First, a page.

The Steps of Pittsburgh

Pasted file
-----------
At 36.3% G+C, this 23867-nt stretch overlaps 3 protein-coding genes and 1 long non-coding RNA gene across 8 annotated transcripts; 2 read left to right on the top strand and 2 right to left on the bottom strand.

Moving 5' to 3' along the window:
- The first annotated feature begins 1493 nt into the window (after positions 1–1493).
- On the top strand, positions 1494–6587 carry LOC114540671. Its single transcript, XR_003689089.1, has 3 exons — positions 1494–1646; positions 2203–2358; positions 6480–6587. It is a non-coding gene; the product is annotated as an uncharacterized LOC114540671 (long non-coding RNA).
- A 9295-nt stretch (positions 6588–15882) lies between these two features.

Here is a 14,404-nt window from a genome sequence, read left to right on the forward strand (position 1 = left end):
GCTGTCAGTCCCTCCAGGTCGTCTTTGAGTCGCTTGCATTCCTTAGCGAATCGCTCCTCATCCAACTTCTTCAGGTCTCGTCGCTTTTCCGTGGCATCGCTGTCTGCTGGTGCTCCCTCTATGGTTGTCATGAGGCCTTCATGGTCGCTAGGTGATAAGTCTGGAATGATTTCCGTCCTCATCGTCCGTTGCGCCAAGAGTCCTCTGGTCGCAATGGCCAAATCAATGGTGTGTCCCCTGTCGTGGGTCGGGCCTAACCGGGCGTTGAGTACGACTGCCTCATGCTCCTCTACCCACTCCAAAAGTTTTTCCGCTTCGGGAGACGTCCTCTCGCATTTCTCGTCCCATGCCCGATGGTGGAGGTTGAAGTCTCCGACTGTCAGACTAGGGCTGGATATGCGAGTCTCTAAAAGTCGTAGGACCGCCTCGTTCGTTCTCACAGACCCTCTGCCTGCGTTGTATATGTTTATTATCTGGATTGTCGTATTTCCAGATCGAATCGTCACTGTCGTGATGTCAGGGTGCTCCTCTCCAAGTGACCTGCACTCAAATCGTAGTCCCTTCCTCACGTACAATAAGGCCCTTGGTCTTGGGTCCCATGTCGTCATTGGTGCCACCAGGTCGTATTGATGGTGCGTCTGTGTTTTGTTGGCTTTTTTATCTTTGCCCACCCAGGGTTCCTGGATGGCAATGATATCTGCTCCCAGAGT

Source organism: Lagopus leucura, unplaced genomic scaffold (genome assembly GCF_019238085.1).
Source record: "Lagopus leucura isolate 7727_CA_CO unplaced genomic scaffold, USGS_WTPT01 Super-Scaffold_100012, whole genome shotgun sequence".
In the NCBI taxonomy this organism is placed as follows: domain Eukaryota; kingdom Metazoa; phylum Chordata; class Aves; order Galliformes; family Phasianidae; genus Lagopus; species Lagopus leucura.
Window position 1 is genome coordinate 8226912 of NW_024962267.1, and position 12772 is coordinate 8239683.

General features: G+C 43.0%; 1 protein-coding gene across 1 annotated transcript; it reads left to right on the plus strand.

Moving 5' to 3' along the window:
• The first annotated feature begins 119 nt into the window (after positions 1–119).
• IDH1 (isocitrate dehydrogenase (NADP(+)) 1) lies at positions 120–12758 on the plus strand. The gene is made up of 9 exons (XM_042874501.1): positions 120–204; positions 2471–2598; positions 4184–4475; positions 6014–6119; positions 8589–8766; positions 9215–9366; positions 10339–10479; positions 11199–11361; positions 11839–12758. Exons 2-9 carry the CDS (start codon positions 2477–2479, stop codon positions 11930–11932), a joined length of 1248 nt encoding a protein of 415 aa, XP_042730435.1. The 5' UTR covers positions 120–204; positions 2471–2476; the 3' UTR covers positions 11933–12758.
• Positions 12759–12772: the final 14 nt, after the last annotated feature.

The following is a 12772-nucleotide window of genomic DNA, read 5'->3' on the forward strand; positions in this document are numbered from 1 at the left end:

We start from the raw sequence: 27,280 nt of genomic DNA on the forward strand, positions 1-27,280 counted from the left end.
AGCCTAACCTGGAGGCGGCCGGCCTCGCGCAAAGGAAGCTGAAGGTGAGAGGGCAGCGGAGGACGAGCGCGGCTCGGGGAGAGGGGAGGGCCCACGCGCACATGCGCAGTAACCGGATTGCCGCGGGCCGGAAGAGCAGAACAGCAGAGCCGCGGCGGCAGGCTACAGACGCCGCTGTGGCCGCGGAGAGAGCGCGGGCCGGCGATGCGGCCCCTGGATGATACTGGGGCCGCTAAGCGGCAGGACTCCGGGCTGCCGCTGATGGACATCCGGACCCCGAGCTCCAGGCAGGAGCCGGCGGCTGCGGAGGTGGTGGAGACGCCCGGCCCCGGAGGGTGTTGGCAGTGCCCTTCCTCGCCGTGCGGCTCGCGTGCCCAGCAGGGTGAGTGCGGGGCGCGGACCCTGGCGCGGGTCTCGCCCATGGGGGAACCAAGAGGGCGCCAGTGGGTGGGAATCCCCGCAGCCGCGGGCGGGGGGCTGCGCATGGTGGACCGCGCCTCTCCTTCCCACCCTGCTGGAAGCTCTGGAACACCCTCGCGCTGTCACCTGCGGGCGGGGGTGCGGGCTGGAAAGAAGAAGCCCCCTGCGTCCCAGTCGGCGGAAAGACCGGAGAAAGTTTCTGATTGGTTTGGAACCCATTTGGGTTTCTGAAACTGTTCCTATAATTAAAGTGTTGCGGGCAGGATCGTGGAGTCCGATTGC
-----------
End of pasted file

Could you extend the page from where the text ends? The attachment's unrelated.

The city of Pittsburgh in Pennsylvania is located over an unruly terrain of hills, hollows, valleys, and three intersecting rivers. In the late 19th and early 20th centuries, when Pittsburgh was growing as a coal and steel town, factory workers built houses in the hills, rising above the flat riverbanks that were lined with factories. To commute to work, city officials and residents built staircases along the mountainside that ran up and down, creating a chaotic place that’s notoriously difficult to navigate. Physically, Pittsburgh is absolutely irrational, looking like it was laid out by a mountain goat. Certain sections of the city are so steep and narrow that these neighborhoods are serviced by special fire trucks that are small and have a tighter turning radius. There are a total of 712 public stairways and 44,645 steps in the city, accounting for 24,108 feet of vertical height and 23 miles in distance. The city allocates just $200,000 a year for step maintenance, but repairing just one set of steps can cost $100,000. The one thing people agree on is that Pittsburgh is so puzzling that even the people who live there can’t find their way around.